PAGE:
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Paying it forward

Introducing young kids to the outdoors sets them up for a lifetime of adventure
2010-04-08T00:00:00Z Paying it forwardStory and photos by SCOTT BROWN For the Independent Record Helena Independent Record

When my wife and I met, we talked about having children and the fact that they were not going to keep us from our adventures outdoors. We would not let kids slow us down.

When our first daughter, Lauren, came on the scene, we waited until she was about 6 months old before we took her on our first family backpack trip — sort of.

Deb, my wife, carried Lauren in a kid carrier on her back and a duffle bag in each hand while I had a 65-pound backpack. Each of our two golden retrievers chipped in by carrying their food and our wine. We carried everything into the Elkhorn Mountains for a half mile and it was a lot of work.

Maybe kids would alter our outdoor habits after all.

After the arrival of our second daughter, Cody, we started doing more car camping. There are lots of remote and wild-feeling spots you can drive a car to in Montana. Car camping let us bring all sorts of food and gear for a family of four and it made getting out pretty easy.

By the time our daughters were 4 and 5 years old, both had taken swimming lessons. We would go to Canyon Ferry Reservoir and they would swim wearing their floatation devices. After a few swims, they both gained confidence and felt safe in the water. They loved to float in the lake with their life jackets on.

Next we took our canoe to the lake on a hot summer day. The girls would jump out of the canoe with their life jackets and swim back to the canoe. Eventually, we tipped the canoe over in a controlled way to teach them that there’s nothing to be afraid of.

We would help righting the boat and getting them back in. There was nothing to it.

As a couple, my wife and I had paddled quite a few rivers and were pretty fair paddlers. And we were ready for our first family trip. The packing was different — making sure the girls had all the gear they would need in a worst-case scenario. That meant lots of red licorice, fruit rollups, warm footwear, Capilene underwear and “real” rain gear.

We invited our good friends Bill and Jan Orsello to accompany us. We chose to paddle the mellow 50-mile river stretch on the Missouri through the Wild and Scenic stretch from Coalbanks to the Judith River. We took two canoes, Bill and Jan had theirs, and Deb, the girls and I shared another.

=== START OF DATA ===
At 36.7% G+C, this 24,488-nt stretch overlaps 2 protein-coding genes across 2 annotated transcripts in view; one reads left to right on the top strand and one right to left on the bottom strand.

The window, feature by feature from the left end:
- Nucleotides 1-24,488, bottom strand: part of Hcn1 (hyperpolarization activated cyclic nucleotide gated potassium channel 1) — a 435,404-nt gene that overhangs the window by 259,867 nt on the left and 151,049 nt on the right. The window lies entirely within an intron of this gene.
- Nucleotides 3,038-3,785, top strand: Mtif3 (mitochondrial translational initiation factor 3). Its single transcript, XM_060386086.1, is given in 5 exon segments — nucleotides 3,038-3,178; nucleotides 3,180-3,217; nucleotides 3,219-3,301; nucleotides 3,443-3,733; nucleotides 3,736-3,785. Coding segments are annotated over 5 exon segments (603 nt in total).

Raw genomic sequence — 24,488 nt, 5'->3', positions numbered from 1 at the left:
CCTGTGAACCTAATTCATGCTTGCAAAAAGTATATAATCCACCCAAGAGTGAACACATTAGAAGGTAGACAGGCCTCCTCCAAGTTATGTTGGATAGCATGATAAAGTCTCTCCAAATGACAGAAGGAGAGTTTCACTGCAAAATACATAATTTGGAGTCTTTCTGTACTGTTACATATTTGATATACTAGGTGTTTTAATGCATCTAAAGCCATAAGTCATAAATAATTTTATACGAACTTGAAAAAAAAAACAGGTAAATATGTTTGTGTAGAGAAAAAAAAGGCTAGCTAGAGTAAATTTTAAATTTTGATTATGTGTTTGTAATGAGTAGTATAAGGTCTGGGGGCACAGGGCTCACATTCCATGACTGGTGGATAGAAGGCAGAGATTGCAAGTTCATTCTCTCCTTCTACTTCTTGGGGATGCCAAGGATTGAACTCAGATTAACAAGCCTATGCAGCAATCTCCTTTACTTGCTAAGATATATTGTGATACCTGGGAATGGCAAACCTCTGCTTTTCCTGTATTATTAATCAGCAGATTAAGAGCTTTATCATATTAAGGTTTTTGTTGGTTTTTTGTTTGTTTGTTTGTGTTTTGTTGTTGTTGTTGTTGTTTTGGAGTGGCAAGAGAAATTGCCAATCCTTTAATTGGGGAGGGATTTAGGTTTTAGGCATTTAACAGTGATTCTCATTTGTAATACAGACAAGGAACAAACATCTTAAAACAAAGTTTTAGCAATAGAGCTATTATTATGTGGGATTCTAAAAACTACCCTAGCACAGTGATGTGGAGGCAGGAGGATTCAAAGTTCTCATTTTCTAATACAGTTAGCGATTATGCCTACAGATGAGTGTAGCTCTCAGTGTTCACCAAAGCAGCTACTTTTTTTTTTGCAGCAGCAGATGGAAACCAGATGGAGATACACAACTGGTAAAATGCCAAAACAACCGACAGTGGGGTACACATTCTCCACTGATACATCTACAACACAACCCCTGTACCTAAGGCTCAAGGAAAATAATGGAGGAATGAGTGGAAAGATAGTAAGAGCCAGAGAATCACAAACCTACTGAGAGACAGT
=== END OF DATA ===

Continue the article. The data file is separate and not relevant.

For our family we carried a large four-person tent, comfortable sleeping pads and warm bags, and even our favorite pillows. After a short three-hour day that included a fun lunch break, we arrived at camp.

Deb and I found a shady spot for the tent and got camp ready while Bill and Jan watched the girls catching frogs. Once camp was set up, we put the girls in the tent, which became one of their favorite places to be, and after a day on the river, they were ready for naps.

After dinner and a short hike, we put the girls back to bed and enjoyed a bottle of wine with our friends around the campfire. After our first time as a family on the river, we were hooked.

Over the next couple of years, we explored a number of safe places in our canoe. One of our favorite trips would start Saturday evening after work. We would have the gear loaded and the groceries packed. We would head to the southwest side of Canyon Ferry Lake, paddling a mile or so with kids and gear to a secluded beach.

Camping was easy and after a swim and dinner, we would sit around the small campfire and wait until we saw the first star. We would sleep in the next morning, eat breakfast, take a short hike, swim and then paddle back to the car, returning home early evening on Sunday.

Soon, Lauren and Cody wanted to paddle their own boats. The short, easy-to-paddle recreational kayaks were the perfect craft. Deb and I would take the canoe with all the gear, and the girls had their own kayaks. They loved their freedom, and they quickly learned to read the water very well.

Maneuvering their boats was a delightful challenge for them.

As the girls got older we ventured to new rivers. We paddled two different seven-day trips on the Green River in southern Utah. We paddled the Smith River many times in the summer and several memorable trips in the fall. Island Lake in the Beartooths included a short portage to the more remote Night Lake. The four-day trips on the Flathead from Buffalo Bridge just west of Ronan to Dixon offered great swimming.

Today, both daughters have grown up. We look back at the great times we had together as a family as well as the many times we shared trips with grandma and grandpa, aunts, uncles, good friends and doggies.

There is no place that matches the great Montana outdoors. The experiences gave our girls knowledge of the birds and animals, and a respect for the environment as well a love for being outdoors.

Our oldest daughter, Lauren had our first grandbaby, Cece, in December. We look forward to taking her with us on many rivers in the future.

Scott Brown owns The Base Camp.

Copyright 2015 Helena Independent Record. All rights reserved. This material may not be published, broadcast, rewritten or redistributed.

(2) Comments

  1. bornNraised
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    bornNraised - April 08, 2010 11:53 am
    Great article!
  2. shocked once again
    Report Abuse
    shocked once again - April 08, 2010 9:14 am
    I so enjoyed reading your story. How wonderful to introduce your children to our great outdoors. There is no better way to learn than from experience, rather than just reading it in a book. Way to go!

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